Perry said she is working on an ordinance allow-
ing the limited use of the carts.
Establishing parking for the mooring field. Last
year, the police department received some complaints
that it was encouraging boaters to stop in its mooring
field, but provided no parking for accessory automo-
biles.
Special said the number of complaints was lim-
ited and the issue would be addressed when the city
adopts its master boating plan later this year.
Planning for improvements to the land south of
the BeachHouse Restaurant. The city owns property
west of Gulf Drive and the BeachHouse also owns
property south of the restaurant. Gilbert said the city
and BeachHouse owner Ed Chiles continue to discuss
a possible private-public development agreement that
might lead to parking, landscaping and improved
beach access in the area.
Implementing recommendations in a parking
plan for the CRA. Robertson said with the exception
of adding signs to direct drivers to public parking,
the city has acted on the recommendations.
Special said would work at getting the signs
erected.
Foreclosing on code enforcement liens. "We
have a number of outstanding code-enforcement
liens," Perry said.
She added that the commission could expect a
report on how much money is outstanding to help
decide how to proceed.
Managing code enforcement. As part .of a
review of the code enforcement department's opera-
tion, Perry said she is analyzing the city's sea-turtle
protection ordinance.
Using eminent domain. The group briefly dis-
cussed eminent domain related to a property at 201
Gulf Drive S.
The 201 Gulf Drive S. property, owned by Steven
Noriega, has been cited by the city as a threat to
public health and safety.
Perry said the city could proceed with the code-
enforcement case and, in the end, possibly file a lien,
or the city could seek to take the property through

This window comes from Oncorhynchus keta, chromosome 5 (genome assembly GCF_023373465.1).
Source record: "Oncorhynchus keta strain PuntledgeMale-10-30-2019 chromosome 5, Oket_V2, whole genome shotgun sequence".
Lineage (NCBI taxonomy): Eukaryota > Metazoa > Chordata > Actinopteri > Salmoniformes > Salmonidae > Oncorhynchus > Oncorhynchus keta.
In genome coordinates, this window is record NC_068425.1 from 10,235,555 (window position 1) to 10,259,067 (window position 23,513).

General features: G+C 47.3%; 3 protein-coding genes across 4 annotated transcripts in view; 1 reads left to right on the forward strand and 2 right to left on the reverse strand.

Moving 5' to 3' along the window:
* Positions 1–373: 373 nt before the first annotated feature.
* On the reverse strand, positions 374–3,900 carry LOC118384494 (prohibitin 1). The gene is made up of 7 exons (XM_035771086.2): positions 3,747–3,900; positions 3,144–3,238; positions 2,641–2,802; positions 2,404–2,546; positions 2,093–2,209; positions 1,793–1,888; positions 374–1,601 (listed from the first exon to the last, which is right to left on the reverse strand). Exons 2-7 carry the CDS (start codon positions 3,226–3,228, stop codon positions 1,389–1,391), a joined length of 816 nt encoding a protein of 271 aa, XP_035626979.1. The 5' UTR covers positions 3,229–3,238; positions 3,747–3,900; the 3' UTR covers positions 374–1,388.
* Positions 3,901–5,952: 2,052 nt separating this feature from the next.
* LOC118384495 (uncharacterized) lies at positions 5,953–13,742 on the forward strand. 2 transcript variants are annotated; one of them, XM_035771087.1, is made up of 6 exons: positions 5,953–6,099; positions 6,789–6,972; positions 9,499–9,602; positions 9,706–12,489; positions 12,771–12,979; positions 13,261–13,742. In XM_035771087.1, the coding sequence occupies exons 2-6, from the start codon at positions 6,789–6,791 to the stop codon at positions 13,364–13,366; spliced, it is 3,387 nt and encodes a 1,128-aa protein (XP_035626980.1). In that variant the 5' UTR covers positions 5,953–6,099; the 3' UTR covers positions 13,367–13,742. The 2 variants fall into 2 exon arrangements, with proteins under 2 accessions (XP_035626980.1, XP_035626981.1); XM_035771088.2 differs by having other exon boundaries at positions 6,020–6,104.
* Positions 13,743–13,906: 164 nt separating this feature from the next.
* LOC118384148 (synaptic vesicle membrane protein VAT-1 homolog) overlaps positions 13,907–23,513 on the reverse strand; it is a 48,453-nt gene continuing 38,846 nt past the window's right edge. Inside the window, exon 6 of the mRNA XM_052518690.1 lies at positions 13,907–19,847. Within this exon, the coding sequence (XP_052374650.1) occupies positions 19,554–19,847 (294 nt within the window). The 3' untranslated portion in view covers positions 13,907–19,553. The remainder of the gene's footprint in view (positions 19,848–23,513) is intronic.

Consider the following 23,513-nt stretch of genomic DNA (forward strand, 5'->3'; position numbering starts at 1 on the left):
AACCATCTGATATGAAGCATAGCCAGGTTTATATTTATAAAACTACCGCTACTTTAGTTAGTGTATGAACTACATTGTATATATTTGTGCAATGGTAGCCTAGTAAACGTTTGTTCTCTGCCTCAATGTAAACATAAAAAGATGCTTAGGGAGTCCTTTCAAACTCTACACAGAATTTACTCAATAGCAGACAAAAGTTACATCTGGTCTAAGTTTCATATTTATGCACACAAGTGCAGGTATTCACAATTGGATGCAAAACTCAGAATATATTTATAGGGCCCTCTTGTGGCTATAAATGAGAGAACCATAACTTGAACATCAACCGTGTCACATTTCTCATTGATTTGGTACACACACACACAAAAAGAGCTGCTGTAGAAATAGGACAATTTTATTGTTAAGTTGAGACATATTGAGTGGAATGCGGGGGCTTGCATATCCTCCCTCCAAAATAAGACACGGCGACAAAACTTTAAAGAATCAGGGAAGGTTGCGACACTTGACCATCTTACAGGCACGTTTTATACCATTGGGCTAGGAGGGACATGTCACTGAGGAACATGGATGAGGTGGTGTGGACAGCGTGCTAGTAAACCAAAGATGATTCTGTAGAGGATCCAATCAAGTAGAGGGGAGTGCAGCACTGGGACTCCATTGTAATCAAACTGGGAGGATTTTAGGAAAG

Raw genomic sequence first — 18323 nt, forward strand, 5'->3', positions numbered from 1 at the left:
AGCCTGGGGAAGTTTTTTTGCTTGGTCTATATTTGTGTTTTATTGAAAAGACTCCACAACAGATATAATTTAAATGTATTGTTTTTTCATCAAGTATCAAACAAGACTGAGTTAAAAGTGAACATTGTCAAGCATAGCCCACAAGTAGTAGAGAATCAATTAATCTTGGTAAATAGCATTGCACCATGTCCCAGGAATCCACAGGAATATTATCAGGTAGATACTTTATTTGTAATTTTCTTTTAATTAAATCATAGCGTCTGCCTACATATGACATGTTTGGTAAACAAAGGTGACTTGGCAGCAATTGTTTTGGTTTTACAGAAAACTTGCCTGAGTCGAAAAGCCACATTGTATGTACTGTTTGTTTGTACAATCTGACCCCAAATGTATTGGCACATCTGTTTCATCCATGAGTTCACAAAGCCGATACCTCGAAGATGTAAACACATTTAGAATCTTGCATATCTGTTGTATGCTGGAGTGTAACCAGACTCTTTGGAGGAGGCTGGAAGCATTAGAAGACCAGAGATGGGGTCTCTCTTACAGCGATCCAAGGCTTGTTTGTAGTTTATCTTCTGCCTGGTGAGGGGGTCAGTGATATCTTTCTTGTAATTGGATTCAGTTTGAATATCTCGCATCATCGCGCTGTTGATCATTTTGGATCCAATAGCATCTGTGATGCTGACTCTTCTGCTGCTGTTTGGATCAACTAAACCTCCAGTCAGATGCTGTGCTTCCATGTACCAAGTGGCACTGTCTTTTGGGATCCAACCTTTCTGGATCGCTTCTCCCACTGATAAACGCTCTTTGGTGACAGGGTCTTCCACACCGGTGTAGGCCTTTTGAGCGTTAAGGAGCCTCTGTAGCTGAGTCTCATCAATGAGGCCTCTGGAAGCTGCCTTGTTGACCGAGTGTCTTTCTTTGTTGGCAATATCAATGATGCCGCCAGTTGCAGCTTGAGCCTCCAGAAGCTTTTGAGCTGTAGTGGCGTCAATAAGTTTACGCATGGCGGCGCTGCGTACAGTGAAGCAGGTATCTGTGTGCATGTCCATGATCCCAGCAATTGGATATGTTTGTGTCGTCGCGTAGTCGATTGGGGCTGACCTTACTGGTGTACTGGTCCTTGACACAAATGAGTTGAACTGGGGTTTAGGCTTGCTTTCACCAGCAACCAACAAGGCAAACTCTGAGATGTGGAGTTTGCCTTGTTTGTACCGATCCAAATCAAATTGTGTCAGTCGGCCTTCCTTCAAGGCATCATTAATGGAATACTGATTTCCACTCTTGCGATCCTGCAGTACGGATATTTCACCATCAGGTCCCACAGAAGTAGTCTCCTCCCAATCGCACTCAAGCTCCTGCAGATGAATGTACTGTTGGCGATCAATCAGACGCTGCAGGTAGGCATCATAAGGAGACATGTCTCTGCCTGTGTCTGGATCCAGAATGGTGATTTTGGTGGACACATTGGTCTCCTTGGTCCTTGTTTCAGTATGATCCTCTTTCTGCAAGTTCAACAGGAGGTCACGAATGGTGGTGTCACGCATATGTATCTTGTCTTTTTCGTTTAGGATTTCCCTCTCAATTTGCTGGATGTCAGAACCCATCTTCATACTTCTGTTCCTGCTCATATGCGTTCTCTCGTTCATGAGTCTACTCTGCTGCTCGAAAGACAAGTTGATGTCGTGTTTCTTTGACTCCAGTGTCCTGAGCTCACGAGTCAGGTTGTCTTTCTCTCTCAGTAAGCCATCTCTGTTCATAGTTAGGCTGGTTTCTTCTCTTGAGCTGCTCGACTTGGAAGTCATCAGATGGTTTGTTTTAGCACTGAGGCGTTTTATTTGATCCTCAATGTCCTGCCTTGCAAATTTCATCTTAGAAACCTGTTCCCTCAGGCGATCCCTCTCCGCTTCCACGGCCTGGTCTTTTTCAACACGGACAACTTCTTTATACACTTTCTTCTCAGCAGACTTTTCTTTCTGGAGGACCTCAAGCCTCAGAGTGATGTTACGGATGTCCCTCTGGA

eminent domain.
The eminent domain process, she said, would
cost at least $15,000 in addition to a fair price for the
property.
Pierce joked, "I don't think we'll give them any
money. Just go ahead and take it."
The commission agreed that the case should be
put through the code enforcement process.
Tracking contractual obligations. Perry asked
whether commissioners were aware of any contracts
she needed to review to make sure obligations and
terms had been fulfilled.
Robertson said there was one contract associated
with the renovation of the Historic Bridge Street Pier
she wanted reviewed.
Planning for a "hardened" city hall. Gilbert said
the city is required to take steps to "harden" city hall
against a hurricane or other weather-related event in
the next several years.
Perry suggested that as the city looks at improve-
ments, it consider all its options including whether
city hall should remain at 107 Gulf Drive.
Robertson suggested that perhaps the planning
and zoning board could consider the options, and the
rest of the commission agreed.


On stage
"Sylvia" opens March 19 and runs through April
5 at the Island Players theater, and featuring a six-
member cast that includes Diana Shoemaker, Joe
Kerata, and Mona Upip-Hartmann. Ticket sales at
the box office began March 9. Box office hours are
9 a.m. to 1 p.m. Monday through Saturday and one
hour before each show. For more information, call
the box office at 941-778-5755. Islander Photo:
Lisa Neff


IGW hosts photo demonstration
Photographer Tom Robinson will present a "Dia-
logue on Photography and Print Making" at 10
a.m. Saturday, March 21, at Island Gallery West,
5368 Gulf Drive in Holmes Beach. Islander Photo:
Courtesy Marlane Wurzbach


Hot off the griddle
Diners line up for the home-style breakfast made by
volunteers March 14 at Roser Memorial Community
Church, 512 Pine Ave., Anna Maria. The church
hosted its second pancake breakfast of the season. St.
Bernard Catholic Church also holds pancake break-
fasts, the next scheduled for 8 a.m. to 11 a.m. Sunday,